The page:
Friday, November 9, 2007

Laboratories get some breaks in the Chemicals of Interest List

When the proposed Appendix A to 6 CFR part 27 was published last spring two groups were very surprised to see that they could potentially be seen as high-threat terrorist targets. The largest group, the propane industry, quickly staged a write in campaign (4,000 of the 4,300 comments received by DHS came from the propane industry) and started pulling political strings to get that changed. They were very successful. The other people that were caught by surprise were people that operated laboratories at educational institutions, medical facilities and industrial research labs. They were not as organized in their response, but they did get some relief from some of the proposed requirements.


The first thing that these labs complained about were the large number of chemicals listed with an “any quantity” Screening Threshold Quantity (STQ). Almost 100 separate chemicals; identified by DHS as being chemical weapons (CW), their precursors (CWP) or inhalation hazard chemicals (WME); had this STQ listed in the proposed Chemicals of Interest (COI) list. While many of these chemicals have no use beyond chemical weapons, a number of them are frequently used in chemical labs.


DHS did listen to the complaints about the “any quantity” STQ and set specific STQs for each category of chemicals on the list. The table below shows the STQ for the chemicals that used to have an “any quantity” STQ. “CWC” stands for Chemical Weapons Convention. “PIH” stands for Poisonous by Inhalation. “Cum 100g” means that an aggregate weight of all chemicals in this class greater than 100g will trigger the Top Screen requirement.


Type Chemical


CWC – Schedule 1

Cum 100g

CWC – Schedule 2

2.2 lbs

CWC – Schedule 3

220 lbs

PIH Zone A

15 lbs

PIH Zone B

45 lbs

PIH Zone C

500 lbs

Theft/Diversion STQ for CW/CWP and WME


Because of the size of the STQs most labs will not have to consider Schedule 3 CWC chemicals or Zone B or C PIH chemicals when doing their calculations to determine if they exceed the STQ. While the 100-g aggregate limit for Schedule 1 CWC chemicals may seem steep, these are actual chemical weapon chemicals and have few legitimate laboratory uses other than making pesticides, so few labs should be affected by this STQ.


DHS also included a laboratory exemption for most release hazard chemicals. This means that most flammable chemicals will not have to be counted by labs. Not that most labs would have been affected anyway; very few labs have use for 10,000 lbs of any given hazardous chemical. This lab exemption does not apply to labs making production batches of chemicals.


Another area that labs disagreed with the proposed Appendix A was that it listed acetone as an Improvised Explosive Device Precursor (IEDP) chemical with an STQ of 2000 lbs. Acetone is a very common solvent used in organic chemistry. While few labs would be expected to have 2000 lbs of acetone on hand, many universities (with multiple labs) might receive acetone in quantities that large in a centralized receiving facility.


While acetone is a precursor to a very dangerous improvised explosive (Triacetone Peroxide – TAP) DHS decided that it would be impractical to try to regulate the acetone component since it is so widely used. Instead DHS will regulate the hydrogen peroxide (≥35%) portion of the production of that explosive.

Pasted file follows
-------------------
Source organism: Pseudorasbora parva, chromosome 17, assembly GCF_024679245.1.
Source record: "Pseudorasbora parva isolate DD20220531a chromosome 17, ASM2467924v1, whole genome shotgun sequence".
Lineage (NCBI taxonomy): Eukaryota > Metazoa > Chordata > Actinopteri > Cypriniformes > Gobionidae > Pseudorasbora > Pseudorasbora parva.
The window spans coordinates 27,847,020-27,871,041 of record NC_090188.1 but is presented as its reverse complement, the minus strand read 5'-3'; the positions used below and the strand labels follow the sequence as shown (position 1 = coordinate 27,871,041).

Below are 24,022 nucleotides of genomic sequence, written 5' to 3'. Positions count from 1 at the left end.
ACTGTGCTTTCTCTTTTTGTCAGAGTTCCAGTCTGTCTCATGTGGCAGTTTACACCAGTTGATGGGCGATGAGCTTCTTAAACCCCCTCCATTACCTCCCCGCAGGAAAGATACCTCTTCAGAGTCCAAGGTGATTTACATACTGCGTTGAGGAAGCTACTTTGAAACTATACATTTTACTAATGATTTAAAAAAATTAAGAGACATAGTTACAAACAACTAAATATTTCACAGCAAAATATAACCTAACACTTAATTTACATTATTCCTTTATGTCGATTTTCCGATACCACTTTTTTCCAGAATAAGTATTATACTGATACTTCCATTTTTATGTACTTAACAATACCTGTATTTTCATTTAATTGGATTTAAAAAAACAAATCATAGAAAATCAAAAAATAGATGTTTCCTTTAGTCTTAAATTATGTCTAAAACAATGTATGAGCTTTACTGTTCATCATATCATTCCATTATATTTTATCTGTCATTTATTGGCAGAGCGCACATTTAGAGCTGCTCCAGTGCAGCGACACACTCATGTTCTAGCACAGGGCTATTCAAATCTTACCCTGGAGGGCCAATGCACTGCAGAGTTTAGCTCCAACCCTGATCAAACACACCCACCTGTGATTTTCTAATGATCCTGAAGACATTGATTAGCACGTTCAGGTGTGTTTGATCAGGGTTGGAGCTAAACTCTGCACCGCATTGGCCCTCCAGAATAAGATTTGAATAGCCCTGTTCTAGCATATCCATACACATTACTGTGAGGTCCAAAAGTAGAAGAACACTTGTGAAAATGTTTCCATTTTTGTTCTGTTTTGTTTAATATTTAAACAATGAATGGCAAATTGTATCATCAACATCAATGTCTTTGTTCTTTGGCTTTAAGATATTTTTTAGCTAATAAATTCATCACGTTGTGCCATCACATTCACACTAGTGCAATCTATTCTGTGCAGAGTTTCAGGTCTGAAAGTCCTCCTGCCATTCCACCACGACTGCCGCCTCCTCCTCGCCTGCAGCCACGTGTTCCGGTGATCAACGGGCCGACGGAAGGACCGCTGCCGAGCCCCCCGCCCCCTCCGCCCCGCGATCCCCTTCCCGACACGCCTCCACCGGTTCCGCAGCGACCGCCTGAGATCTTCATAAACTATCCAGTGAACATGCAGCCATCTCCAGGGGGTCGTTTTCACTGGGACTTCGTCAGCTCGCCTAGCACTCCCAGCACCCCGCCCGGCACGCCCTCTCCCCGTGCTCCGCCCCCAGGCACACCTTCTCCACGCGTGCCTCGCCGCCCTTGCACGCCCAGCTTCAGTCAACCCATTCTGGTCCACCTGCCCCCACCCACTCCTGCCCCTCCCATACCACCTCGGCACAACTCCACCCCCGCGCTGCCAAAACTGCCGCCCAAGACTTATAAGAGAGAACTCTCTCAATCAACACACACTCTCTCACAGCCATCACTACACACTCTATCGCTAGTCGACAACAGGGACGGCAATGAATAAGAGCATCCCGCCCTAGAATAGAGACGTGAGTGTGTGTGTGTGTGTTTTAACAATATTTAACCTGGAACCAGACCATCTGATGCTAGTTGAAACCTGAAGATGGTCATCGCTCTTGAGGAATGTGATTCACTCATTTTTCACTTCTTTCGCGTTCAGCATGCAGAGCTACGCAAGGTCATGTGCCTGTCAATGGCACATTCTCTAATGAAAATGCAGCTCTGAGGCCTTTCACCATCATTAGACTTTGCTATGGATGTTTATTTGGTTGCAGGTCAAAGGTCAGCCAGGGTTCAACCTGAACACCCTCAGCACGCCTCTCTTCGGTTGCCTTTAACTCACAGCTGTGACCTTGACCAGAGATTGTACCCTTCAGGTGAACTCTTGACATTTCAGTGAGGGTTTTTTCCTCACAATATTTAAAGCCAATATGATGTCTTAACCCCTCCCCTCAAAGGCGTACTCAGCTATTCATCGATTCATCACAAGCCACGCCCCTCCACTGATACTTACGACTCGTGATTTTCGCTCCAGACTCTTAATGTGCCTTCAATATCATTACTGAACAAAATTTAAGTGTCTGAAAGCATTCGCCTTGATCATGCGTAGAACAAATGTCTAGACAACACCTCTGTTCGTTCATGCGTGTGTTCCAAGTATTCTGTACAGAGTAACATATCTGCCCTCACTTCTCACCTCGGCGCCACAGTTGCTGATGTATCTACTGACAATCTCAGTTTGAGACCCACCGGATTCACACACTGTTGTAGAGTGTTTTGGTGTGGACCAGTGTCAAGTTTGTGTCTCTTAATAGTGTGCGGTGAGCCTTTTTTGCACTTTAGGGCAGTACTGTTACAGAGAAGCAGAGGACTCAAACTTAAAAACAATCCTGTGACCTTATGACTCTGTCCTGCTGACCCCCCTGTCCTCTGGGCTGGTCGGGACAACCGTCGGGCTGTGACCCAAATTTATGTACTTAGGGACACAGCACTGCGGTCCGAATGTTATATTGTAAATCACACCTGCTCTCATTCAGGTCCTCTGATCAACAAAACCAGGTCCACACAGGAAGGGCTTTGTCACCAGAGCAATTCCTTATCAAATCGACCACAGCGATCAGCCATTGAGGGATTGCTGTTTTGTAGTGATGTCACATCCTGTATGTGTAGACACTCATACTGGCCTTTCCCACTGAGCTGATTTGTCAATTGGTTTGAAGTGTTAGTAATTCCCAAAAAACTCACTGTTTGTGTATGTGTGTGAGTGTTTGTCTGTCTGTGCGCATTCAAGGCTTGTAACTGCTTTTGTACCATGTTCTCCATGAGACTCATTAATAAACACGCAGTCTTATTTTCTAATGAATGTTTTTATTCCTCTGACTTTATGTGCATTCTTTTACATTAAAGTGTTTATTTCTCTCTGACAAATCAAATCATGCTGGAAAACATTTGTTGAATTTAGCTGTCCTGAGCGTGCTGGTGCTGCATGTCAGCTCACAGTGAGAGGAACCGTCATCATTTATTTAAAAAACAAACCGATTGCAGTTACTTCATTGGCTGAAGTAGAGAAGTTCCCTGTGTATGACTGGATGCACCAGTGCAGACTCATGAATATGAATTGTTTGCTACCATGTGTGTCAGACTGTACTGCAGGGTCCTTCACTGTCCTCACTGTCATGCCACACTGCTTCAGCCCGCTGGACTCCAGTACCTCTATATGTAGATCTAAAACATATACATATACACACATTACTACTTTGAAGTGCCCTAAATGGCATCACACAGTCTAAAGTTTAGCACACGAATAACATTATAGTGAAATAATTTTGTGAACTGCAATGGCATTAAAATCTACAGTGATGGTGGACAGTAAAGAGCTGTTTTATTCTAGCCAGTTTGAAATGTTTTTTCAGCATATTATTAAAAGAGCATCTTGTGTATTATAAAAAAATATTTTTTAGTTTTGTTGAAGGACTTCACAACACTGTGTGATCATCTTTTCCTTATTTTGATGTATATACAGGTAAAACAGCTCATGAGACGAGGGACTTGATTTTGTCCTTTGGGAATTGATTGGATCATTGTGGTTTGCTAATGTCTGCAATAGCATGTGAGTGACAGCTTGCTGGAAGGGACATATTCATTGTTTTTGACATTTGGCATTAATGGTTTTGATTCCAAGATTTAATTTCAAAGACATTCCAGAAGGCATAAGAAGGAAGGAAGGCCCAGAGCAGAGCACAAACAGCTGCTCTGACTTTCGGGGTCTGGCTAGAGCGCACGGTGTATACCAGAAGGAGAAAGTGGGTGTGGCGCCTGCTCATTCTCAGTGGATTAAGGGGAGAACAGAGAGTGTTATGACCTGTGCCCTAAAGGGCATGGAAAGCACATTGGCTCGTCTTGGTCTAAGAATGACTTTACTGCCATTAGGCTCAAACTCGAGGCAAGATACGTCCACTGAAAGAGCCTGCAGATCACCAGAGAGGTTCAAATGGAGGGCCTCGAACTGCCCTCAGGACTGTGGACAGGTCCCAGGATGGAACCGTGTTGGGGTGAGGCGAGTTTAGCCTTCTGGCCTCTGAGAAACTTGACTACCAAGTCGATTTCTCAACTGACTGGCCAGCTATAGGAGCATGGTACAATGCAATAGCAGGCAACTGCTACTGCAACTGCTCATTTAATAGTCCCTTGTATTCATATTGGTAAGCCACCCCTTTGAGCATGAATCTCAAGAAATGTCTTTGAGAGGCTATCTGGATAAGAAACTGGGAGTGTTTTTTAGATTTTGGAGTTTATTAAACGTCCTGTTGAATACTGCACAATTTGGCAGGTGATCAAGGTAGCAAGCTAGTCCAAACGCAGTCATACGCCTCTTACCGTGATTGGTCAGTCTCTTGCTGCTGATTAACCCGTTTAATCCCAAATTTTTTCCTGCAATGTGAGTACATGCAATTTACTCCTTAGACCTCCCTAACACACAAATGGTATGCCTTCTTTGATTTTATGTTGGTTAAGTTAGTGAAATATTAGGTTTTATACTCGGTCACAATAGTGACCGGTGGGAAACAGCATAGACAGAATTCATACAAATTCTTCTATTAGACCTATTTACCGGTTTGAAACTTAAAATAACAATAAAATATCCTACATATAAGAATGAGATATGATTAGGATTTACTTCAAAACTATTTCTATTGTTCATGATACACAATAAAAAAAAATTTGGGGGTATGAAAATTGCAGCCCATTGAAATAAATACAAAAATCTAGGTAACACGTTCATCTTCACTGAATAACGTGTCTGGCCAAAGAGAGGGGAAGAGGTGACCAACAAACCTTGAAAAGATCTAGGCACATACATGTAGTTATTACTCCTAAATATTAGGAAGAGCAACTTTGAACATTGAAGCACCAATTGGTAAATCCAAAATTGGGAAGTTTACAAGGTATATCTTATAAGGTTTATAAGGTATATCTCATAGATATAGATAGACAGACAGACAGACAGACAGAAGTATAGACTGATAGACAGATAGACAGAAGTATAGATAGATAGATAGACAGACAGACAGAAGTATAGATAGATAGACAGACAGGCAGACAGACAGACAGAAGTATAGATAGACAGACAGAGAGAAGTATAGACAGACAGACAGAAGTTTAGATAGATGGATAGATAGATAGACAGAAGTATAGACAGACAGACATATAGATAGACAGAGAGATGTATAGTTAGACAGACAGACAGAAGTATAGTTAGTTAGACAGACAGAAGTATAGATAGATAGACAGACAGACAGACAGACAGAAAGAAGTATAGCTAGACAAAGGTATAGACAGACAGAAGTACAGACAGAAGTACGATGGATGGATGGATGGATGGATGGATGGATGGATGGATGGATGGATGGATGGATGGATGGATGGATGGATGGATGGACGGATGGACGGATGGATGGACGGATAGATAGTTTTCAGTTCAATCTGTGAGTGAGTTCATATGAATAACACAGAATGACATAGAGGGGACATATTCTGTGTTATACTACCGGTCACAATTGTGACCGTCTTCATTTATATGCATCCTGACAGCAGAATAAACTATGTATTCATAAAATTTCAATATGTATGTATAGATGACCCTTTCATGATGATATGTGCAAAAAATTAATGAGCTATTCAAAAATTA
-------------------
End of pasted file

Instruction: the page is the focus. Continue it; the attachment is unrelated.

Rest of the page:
The one area that college and university labs lost out completely on was a broad exemption from all requirements of the CFATS regulations. DHS was adamant in its opposition to this exemption. On page 65 of the Final Rule for Appendix A DHS made the following comment:


“Furthermore, given the apparent current state of security at academic institutions, DHS believes that exclusion of colleges and universities is not warranted. Based on the comments DHS received from colleges and universities, the Department understands that security varies dramatically across academic institutions. Representatives of the academic community acknowledged that they possess chemicals of interest. While some adhere to broad security strategies, others admitted having an incomplete or non-existent inventory of the contents and quantities of chemicals and no affordable or timely means of compiling an inventory.”


DHS has said that they will, upon request, grant colleges and universities a 60 day extension of the time necessary to complete an initial Top Screen. When granted, this extension would allow these facilities up to 120 days to complete their initial Top Screen. Additionally, DHS notes that they will give colleges and universities wide latitude in the way they define chemical facilities at their institution. Some schools might want the chemistry and biology departments to be classified as separate facilities, for example.


While college and university laboratories did not get the free ride granted to the propane industry, DHS did take notice of their legitimate complaints. The “any amount” STQ has been replaced by more reasonable STQ weights, and acetone was removed from the list. DHS did not give these labs a blanket exemption to avoid the security implications of their chemical inventories. Many educational, medical and research laboratories will find that they will be required to complete the Top Screen portion of the on-line Chemical Security Assessment Tool. Only time will tell how many of these labs will come under the increased security requirements that come along with being declared a high-risk facility by DHS as a result of their Top Screen filings.

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